In 1526, after a horrifying cross-Atlantic journey, the first African slaves arrived in Cuba. By the end of the 18th century, Cuba had become a slave plantation society with a mixed culture of African and European descent. By the late 1800s, there were over 370,000 slaves from Africa or of African descent in Cuba and 80% of those slaves worked on sugar cane plantations. Although work in the plantations was both difficult and demoralizing for slaves and workers, music on the island was incredibly vibrant.
Rumba is an original black form of drumming, singing, and dance that often addressed social preoccupations. Rumba spread from the plantations to the slums and quickly became a form of shared collective expression. The Cuban rumba is an example of polyrhythm and uses 3-based and 2-based rhythms at the same time. For example, the lead drummer drummer might play in 6/8, while the rest of the ensemble keeps playing in 2/2.
Danzón is a more sophisticated ballroom dance musical form developed in the 19th Century, and serves as a foundation for much contemporary Cuban music. The danzón was originally considered a “scandalous” dance because it was practiced by all levels and classes of society! A newspaper in 1888 is even quoted as saying "We recommend banning the danza and danzón because they are vestiges of Africa and should be replaced by essentially European dances such as the quadrille and rigadoon."
Modern Salsa music and dancing has its roots in the son, a style which originated in eastern Cuba. It has been said that the son embodies the essences of Cuba and it is the most influential and widespread forms of all Latin American music. Its most characteristic instruments are the Cuban guitar known, as the tres, and the double-headed bongó.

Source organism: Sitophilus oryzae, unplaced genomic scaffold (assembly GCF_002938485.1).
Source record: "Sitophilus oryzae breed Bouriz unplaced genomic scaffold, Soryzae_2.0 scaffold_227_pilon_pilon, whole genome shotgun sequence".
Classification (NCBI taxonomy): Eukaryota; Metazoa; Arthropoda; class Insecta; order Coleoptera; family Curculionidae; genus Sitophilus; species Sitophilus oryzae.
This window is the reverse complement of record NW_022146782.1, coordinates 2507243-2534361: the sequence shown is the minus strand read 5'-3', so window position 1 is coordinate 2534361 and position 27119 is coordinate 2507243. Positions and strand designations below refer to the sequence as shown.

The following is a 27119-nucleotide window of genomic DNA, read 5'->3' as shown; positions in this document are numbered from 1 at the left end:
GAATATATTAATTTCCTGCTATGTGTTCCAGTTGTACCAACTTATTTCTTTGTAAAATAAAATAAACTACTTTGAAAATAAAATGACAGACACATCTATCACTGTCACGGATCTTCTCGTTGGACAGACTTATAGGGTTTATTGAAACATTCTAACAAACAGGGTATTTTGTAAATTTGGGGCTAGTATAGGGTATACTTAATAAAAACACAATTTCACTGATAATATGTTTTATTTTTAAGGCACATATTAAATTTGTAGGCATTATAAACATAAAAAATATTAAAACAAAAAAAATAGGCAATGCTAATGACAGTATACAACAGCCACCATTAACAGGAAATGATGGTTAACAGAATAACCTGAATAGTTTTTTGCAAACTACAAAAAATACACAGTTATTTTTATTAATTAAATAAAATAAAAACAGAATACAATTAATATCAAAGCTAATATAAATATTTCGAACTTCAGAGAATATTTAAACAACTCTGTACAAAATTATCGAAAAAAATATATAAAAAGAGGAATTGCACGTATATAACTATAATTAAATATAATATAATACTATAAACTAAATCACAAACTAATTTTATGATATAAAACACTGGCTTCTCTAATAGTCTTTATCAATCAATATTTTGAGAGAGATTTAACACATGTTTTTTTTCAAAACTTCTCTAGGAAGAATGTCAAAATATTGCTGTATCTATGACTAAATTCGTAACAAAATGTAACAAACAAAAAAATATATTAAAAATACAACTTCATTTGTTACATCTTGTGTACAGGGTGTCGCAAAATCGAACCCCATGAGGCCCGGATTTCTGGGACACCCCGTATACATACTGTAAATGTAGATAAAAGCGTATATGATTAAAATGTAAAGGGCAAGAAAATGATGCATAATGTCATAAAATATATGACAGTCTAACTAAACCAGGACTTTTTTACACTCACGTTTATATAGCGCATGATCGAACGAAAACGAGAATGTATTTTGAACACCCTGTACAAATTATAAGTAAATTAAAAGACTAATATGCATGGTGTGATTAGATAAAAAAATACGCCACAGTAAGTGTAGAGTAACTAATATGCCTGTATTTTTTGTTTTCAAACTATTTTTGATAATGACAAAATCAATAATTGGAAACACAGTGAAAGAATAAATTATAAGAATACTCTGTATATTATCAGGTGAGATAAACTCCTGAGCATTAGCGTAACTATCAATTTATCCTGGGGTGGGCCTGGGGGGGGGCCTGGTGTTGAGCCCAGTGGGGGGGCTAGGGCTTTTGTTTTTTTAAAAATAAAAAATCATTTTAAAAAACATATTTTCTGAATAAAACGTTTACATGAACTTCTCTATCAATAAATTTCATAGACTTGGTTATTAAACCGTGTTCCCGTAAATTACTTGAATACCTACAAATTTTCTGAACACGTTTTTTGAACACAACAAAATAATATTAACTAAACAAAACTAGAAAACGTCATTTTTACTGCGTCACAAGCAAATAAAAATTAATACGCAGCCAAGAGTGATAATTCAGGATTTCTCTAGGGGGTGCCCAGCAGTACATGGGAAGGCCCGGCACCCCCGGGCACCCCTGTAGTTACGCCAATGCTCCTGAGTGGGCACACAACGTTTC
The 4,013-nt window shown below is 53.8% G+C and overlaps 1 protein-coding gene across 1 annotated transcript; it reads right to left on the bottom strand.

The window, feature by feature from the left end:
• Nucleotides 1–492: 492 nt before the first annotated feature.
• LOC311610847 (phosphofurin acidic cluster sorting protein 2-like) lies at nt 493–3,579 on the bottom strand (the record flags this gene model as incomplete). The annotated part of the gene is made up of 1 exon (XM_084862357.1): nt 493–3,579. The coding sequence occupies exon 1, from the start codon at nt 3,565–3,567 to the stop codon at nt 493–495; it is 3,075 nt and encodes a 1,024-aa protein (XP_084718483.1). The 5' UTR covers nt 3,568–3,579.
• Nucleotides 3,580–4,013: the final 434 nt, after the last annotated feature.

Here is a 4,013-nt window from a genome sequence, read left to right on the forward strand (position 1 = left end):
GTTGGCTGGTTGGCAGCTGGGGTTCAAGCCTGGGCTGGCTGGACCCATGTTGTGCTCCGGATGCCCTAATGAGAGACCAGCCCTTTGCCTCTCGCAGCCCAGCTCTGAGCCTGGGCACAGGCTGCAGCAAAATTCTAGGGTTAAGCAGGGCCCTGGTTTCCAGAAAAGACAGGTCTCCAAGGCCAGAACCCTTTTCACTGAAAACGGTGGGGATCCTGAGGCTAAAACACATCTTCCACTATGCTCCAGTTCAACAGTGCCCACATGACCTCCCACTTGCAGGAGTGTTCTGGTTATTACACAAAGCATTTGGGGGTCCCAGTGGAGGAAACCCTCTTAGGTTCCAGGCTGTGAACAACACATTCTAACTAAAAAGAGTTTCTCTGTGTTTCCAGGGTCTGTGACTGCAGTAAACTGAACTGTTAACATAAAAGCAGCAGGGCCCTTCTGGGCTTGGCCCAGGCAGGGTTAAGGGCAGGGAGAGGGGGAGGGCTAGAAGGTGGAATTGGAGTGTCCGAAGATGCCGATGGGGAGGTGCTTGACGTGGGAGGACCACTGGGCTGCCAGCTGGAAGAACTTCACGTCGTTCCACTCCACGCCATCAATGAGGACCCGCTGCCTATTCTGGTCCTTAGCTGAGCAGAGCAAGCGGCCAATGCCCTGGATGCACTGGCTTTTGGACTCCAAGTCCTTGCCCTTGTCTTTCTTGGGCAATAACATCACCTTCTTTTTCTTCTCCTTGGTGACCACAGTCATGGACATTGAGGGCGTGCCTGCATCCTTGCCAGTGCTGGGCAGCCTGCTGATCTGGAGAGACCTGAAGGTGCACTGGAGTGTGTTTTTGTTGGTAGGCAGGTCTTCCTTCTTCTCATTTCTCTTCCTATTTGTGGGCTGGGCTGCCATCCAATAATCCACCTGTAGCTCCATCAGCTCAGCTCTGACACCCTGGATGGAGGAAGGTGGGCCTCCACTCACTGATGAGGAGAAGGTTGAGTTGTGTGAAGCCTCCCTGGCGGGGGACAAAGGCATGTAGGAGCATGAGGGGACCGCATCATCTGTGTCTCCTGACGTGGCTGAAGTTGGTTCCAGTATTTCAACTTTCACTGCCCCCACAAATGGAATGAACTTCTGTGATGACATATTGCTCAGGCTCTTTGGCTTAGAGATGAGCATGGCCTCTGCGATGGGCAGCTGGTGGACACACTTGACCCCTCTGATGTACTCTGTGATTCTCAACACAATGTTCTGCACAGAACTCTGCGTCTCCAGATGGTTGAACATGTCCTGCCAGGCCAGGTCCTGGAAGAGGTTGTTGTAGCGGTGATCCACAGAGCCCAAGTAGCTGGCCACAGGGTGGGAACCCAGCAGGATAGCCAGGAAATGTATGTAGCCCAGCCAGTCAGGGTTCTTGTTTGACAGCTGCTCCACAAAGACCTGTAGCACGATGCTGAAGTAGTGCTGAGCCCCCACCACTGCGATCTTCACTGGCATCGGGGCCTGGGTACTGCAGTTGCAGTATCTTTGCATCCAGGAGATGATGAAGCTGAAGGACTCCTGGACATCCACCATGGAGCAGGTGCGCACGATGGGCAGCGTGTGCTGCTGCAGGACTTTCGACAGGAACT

Another popular style in the 1920s was Afrocubanismo. Afrocubanismo created a forum in which Cuba's hybrid African-Hispanic culture and identity could be discussed through music. Afrocubanismo focused on issues of recognition and assimilation, as well as validation, of African heritage in Cuban society. Afrocubanismo challenged the divisive social realities of Cuba and its composers were severely criticized and professionally marginalized. However, they can perhaps feel vindicated knowing that because of Afrocubanism, Cuba became the musical fountain from which Reggae, Samba in Brazil, Latin Salsa, the Blues, Jazz and even Gospel originated.
A major change in Cuban music came following the Cuban Revolution in 1959, when a new group of classical musicians joined the scene. Among these musicians was guitarist Leo Brouwer, who was instrumental in the formation of the "nueva trova" movement. The trova consists of an itinerant troubadour singing ballads. This style of music was transformed into nueva trova, whose lyrics concentrated on issues of socialism, injustice, sexism, colonialism, racism and politics.
Another popular genera is the guaracha. The guaracha consists of both a rapid tempo and lyrics. It originated in Bufo comic theatre in the early-to-mid 19th century. During the early 20th century it became popular in the brothels and houses of ill repute in Havanna. The lyrics of the guaracha often told the stories of events and people in the news and were full of slang and satire.